DISCLOSURE: Sidoxia Capital Management (SCM) and some of its clients own certain exchange traded funds, but at the time of publishing SCM had no direct position in FCX, or any other security referenced in this article. No information accessed through the Investing Caffeine (IC) website constitutes investment, financial, legal, tax or other advice nor is to be relied on in making an investment or other decision. Please read disclosure language on IC “Contact” page.

April 20, 2011 at 5:01 pm Leave a comment

Gospel from 20th Century Investment King

Source: Compendius.com

Exceptional returns are not achieved by following the herd, and Sir John Templeton, the man Money magazine called the greatest global stock investor of the 20th century, followed this philosophy to an extreme. This contrarian, value legend put his money where his mouth was early on in his career. After graduating from Yale and becoming a Rhodes Scholar at Oxford, Templeton moved onto Wall Street. At the ripe young age of 26, and in the midst of World War II tensions, Templeton borrowed $10,000 (a lot of dough back in 1939) to purchase 100 shares in more than 100 stocks trading at less than $1 per share (34 of the companies were in bankruptcy). When all was said and done, only four of the investments became worthless and Templeton made a boatload of money. This wouldn’t be the end of Templeton’s success, but rather the beginning to a very long, prosperous career -Templeton ended up living a full life to age 95 (1912 – 2008).

Shortly after his penny stock buying binge in 1939, Templeton parlayed those profits into buying an investment firm in 1940 – this move served as a precursor for his Templeton Growth Fund that was launched in 1954. How successful was Templeton’s fund? So successful that an initial $10,000 investment made at the fund’s 1954 inception would have compounded into $2 million in 1992 (translating into a +14.5% annual return) when Templeton’s company was sold to Franklin Resources Inc. (BEN) for $913 million.

Mixing Religion & Science

But this pioneer of global investing didn’t stop after accumulating big bucks from all his investments. His pursuit for investment divinity was coupled with a thirst for spiritual knowledge. In 1987 he established the Templeton Foundation, which grew total assets to well north of $1 billion in the 2000s. The mission of the Templeton Foundation was to reconcile science and religion. Here is what Templeton had to say about the foundation:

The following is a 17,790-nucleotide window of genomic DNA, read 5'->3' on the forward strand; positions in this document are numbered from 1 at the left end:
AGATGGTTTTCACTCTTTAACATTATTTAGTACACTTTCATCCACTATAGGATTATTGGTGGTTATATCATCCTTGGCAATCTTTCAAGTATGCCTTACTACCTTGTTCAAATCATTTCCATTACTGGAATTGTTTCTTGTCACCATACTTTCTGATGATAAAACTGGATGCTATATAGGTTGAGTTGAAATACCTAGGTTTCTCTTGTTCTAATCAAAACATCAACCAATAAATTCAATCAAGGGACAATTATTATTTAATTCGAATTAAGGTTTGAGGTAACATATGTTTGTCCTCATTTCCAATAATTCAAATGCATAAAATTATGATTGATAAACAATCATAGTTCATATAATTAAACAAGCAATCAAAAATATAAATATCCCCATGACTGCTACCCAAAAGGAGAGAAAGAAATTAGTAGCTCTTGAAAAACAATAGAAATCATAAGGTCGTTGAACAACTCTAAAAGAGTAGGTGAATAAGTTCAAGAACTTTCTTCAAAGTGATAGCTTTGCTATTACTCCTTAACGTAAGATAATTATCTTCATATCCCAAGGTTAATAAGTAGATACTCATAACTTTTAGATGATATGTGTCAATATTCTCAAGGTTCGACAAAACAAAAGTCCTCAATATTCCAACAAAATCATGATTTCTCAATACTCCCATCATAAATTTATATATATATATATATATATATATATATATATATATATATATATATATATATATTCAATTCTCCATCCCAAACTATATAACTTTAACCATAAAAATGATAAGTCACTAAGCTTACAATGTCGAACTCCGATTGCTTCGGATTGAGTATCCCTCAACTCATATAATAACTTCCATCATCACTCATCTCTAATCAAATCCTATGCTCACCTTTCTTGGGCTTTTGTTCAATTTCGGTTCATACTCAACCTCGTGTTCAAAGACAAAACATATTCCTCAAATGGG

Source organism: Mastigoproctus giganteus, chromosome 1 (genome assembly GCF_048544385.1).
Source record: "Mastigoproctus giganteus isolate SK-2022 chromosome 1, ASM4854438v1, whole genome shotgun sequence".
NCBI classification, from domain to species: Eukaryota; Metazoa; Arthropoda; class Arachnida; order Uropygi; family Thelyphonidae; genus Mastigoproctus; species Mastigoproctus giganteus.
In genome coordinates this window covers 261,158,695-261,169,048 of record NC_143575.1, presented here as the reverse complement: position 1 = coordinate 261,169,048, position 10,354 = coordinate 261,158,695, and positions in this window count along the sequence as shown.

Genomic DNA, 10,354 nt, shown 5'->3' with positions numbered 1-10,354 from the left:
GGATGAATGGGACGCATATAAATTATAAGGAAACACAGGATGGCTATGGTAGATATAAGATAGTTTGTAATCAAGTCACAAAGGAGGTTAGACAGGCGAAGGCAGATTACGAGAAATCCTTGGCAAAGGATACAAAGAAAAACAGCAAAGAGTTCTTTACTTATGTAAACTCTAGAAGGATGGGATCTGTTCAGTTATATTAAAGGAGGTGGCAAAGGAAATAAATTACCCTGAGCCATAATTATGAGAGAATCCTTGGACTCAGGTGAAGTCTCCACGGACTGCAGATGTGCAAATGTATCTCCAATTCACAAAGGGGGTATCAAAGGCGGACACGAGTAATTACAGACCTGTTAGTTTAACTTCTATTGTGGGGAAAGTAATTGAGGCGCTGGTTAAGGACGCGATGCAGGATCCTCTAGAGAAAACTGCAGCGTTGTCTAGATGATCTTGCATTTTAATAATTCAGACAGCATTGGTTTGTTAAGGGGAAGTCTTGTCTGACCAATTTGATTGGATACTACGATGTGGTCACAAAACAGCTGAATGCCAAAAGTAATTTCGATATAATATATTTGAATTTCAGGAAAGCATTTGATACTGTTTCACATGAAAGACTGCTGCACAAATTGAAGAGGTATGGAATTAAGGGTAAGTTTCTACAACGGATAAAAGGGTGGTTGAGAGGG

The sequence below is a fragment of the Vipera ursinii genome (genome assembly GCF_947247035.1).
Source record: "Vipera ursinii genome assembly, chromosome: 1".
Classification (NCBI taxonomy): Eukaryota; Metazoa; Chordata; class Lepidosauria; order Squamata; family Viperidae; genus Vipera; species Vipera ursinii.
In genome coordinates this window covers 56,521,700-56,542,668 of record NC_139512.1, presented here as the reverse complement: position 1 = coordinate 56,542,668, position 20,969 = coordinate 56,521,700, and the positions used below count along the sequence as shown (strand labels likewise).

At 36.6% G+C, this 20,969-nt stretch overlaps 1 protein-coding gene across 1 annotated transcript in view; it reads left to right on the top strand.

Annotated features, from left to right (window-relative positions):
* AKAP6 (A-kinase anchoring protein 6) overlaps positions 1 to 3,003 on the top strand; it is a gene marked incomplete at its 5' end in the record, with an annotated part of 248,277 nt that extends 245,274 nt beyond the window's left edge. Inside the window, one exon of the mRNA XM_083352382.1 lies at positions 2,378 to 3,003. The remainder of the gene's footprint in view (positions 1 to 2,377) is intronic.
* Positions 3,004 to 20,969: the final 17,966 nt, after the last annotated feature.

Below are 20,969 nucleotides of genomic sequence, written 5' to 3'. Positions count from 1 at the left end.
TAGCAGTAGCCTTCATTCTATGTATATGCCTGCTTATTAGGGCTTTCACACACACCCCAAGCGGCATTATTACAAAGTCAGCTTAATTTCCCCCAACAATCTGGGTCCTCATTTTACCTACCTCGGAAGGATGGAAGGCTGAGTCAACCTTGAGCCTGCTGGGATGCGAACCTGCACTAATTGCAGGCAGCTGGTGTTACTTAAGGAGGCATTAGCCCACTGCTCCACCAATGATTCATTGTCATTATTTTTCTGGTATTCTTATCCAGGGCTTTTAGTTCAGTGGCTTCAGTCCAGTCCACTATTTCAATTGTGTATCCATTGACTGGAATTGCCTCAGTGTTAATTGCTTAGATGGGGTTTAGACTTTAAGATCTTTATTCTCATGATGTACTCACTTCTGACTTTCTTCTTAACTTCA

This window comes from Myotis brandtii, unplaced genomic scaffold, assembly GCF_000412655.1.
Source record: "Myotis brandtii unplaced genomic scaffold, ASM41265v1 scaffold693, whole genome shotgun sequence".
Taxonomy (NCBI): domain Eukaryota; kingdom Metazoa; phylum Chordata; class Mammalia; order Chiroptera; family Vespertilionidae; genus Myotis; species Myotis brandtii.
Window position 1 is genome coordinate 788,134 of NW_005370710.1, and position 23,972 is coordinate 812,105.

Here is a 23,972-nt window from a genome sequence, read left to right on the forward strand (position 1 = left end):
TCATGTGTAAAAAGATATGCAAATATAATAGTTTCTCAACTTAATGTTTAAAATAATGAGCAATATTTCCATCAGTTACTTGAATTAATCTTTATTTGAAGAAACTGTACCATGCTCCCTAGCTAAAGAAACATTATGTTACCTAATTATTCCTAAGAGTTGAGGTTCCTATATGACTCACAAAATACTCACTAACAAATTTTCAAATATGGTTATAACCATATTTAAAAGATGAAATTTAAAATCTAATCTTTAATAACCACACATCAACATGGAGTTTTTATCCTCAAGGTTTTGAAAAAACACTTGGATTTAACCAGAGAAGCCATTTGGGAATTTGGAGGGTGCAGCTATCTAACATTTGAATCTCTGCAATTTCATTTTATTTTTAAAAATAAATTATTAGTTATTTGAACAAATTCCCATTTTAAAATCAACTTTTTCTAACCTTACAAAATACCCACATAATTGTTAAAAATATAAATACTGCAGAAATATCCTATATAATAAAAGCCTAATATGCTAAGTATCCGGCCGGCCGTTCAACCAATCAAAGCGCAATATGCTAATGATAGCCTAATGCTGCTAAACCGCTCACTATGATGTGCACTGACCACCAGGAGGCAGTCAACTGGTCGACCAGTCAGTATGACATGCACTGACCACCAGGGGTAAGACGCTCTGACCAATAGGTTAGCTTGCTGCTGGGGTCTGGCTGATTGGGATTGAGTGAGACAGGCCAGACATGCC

“We are trying to persuade people that no human has yet grasped 1% of what can be known about spiritual realities. So we are encouraging people to start using the same methods of science that have been so productive in other areas, in order to discover spiritual realities.”

 

Going Against the Tide

Central to Templeton’s contrarian investment philosophy was to purchase superior stocks at cheap prices at points of “maximum pessimism.” Like a lot of excellent investors, Templeton was never afraid to go against the tide and make big bets.

In the 1960s, Templeton held more than 60% of his fund’s assets in Japan. More than three decades later he was astute enough to recognize the tech bubble in 1999 and to profit from this trend by shorting the tech sector. He famously predicted that 90% of the new internet companies would go bankrupt within five years.

Templeton’s Tutelage

Although Sir John Templeton is no longer with us, he has left numerous books and writings that investors of all shapes and sizes can draw upon. One of the best distilled pieces of knowledge distributed by Templeton is his 22 investment maxims.

1.)    For all long-term investors, there is only one objective-“maximum total real return after taxes.”

2.)    Achieving a good record takes much study and work, and is a lot harder than most people think.

3.)    It is impossible to produce a superior performance unless you do something different from the majority.

4.)    The time of maximum pessimism is the best time to buy, and the time of maximum optimism is the best time to sell.

5.)    To put “Maxim 4” in somewhat different terms, in the stock market the only way to get a bargain is to buy what most investors are selling.

6.)    To buy when others are despondently selling and to sell what others are greedily buying requires the greatest fortitude, even while offering the greatest reward.

7.)    Bear markets have always been temporary. Share prices turn upward from one to twelve months before the bottom of the business cycle.

8.)    If a particular industry or type of security becomes popular with investors, that popularity will always prove temporary and, when lost, won’t return for many years.

9.)    In the long run, the stock market indexes fluctuate around the long-term upward trend of earnings per share.

10.) In free-enterprise nations, the earnings on stock market indexes fluctuate around the book value of the shares of the index.

11.)  If you buy the same securities as other people, you will have the same results as other people.

12.)  The time to buy a stock is when the short-term owners have finished their selling, and the time to sell a stock is often when the short-term owners have finished their buying.

13.)  Share prices fluctuate more widely than values. Therefore, index funds will never produce the best total return performance.

14.)  Too many investors focus on “outlook” and “trend.” Therefore, more profit is made by focusing on value.